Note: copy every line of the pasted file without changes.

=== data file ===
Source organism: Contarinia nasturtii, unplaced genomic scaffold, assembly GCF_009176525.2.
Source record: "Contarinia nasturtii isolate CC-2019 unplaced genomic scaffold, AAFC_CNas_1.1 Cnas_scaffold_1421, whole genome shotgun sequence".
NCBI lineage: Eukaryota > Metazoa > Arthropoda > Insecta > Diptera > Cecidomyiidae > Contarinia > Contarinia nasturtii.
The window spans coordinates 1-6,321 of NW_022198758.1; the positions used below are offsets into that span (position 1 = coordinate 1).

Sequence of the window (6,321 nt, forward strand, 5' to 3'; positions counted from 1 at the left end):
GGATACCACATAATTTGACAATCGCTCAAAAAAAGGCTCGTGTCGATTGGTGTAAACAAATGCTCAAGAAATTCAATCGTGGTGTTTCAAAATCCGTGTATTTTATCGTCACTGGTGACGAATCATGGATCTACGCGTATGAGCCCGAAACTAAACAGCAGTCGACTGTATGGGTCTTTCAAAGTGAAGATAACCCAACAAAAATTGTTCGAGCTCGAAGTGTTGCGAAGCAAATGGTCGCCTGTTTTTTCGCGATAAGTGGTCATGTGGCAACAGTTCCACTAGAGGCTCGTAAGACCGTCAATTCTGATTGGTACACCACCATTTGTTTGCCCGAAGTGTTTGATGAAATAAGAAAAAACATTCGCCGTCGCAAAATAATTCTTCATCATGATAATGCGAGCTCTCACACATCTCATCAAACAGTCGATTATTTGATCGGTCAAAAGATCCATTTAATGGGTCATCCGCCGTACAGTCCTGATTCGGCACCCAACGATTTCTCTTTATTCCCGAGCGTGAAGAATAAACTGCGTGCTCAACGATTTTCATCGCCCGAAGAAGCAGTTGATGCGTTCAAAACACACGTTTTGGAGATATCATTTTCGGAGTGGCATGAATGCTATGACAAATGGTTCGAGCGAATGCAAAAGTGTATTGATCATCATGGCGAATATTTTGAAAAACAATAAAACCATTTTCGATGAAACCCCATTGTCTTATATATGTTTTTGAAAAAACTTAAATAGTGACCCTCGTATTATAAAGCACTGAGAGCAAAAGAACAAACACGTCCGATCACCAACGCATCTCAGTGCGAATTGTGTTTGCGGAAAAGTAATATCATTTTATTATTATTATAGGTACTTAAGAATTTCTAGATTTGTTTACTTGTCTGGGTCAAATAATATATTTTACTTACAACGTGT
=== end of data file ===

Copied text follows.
Source organism: Contarinia nasturtii, unplaced genomic scaffold, assembly GCF_009176525.2.
Source record: "Contarinia nasturtii isolate CC-2019 unplaced genomic scaffold, AAFC_CNas_1.1 Cnas_scaffold_1421, whole genome shotgun sequence".
NCBI lineage: Eukaryota > Metazoa > Arthropoda > Insecta > Diptera > Cecidomyiidae > Contarinia > Contarinia nasturtii.
The window spans coordinates 1-6,321 of NW_022198758.1; the positions used below are offsets into that span (position 1 = coordinate 1).

Sequence of the window (6,321 nt, forward strand, 5' to 3'; positions counted from 1 at the left end):
GGATACCACATAATTTGACAATCGCTCAAAAAAAGGCTCGTGTCGATTGGTGTAAACAAATGCTCAAGAAATTCAATCGTGGTGTTTCAAAATCCGTGTATTTTATCGTCACTGGTGACGAATCATGGATCTACGCGTATGAGCCCGAAACTAAACAGCAGTCGACTGTATGGGTCTTTCAAAGTGAAGATAACCCAACAAAAATTGTTCGAGCTCGAAGTGTTGCGAAGCAAATGGTCGCCTGTTTTTTCGCGATAAGTGGTCATGTGGCAACAGTTCCACTAGAGGCTCGTAAGACCGTCAATTCTGATTGGTACACCACCATTTGTTTGCCCGAAGTGTTTGATGAAATAAGAAAAAACATTCGCCGTCGCAAAATAATTCTTCATCATGATAATGCGAGCTCTCACACATCTCATCAAACAGTCGATTATTTGATCGGTCAAAAGATCCATTTAATGGGTCATCCGCCGTACAGTCCTGATTCGGCACCCAACGATTTCTCTTTATTCCCGAGCGTGAAGAATAAACTGCGTGCTCAACGATTTTCATCGCCCGAAGAAGCAGTTGATGCGTTCAAAACACACGTTTTGGAGATATCATTTTCGGAGTGGCATGAATGCTATGACAAATGGTTCGAGCGAATGCAAAAGTGTATTGATCATCATGGCGAATATTTTGAAAAACAATAAAACCATTTTCGATGAAACCCCATTGTCTTATATATGTTTTTGAAAAAACTTAAATAGTGACCCTCGTATTATAAAGCACTGAGAGCAAAAGAACAAACACGTCCGATCACCAACGCATCTCAGTGCGAATTGTGTTTGCGGAAAAGTAATATCATTTTATTATTATTATAGGTACTTAAGAATTTCTAGATTTGTTTACTTGTCTGGGTCAAATAATATATTTTACTTACAACGTGT